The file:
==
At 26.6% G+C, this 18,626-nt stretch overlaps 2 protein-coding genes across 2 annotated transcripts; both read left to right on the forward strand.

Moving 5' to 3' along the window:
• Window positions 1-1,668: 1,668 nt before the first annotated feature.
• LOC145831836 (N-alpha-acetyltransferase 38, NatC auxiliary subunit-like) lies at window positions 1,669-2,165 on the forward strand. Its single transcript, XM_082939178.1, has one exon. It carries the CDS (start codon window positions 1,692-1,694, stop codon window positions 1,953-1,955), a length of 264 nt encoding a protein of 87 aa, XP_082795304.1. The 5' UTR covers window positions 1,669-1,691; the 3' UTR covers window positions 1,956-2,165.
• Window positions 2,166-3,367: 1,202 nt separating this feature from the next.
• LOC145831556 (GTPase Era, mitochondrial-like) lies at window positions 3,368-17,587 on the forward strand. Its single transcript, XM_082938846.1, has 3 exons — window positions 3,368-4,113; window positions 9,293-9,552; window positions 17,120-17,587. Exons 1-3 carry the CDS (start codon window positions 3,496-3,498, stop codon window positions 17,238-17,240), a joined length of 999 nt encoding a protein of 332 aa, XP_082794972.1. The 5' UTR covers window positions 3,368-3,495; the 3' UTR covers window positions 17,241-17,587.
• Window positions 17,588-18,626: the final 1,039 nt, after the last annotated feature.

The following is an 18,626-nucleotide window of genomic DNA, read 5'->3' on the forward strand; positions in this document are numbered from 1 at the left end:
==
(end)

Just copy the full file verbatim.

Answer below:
At 26.6% G+C, this 18,626-nt stretch overlaps 2 protein-coding genes across 2 annotated transcripts; both read left to right on the forward strand.

Moving 5' to 3' along the window:
• Window positions 1-1,668: 1,668 nt before the first annotated feature.
• LOC145831836 (N-alpha-acetyltransferase 38, NatC auxiliary subunit-like) lies at window positions 1,669-2,165 on the forward strand. Its single transcript, XM_082939178.1, has one exon. It carries the CDS (start codon window positions 1,692-1,694, stop codon window positions 1,953-1,955), a length of 264 nt encoding a protein of 87 aa, XP_082795304.1. The 5' UTR covers window positions 1,669-1,691; the 3' UTR covers window positions 1,956-2,165.
• Window positions 2,166-3,367: 1,202 nt separating this feature from the next.
• LOC145831556 (GTPase Era, mitochondrial-like) lies at window positions 3,368-17,587 on the forward strand. Its single transcript, XM_082938846.1, has 3 exons — window positions 3,368-4,113; window positions 9,293-9,552; window positions 17,120-17,587. Exons 1-3 carry the CDS (start codon window positions 3,496-3,498, stop codon window positions 17,238-17,240), a joined length of 999 nt encoding a protein of 332 aa, XP_082794972.1. The 5' UTR covers window positions 3,368-3,495; the 3' UTR covers window positions 17,241-17,587.
• Window positions 17,588-18,626: the final 1,039 nt, after the last annotated feature.

The following is an 18,626-nucleotide window of genomic DNA, read 5'->3' on the forward strand; positions in this document are numbered from 1 at the left end: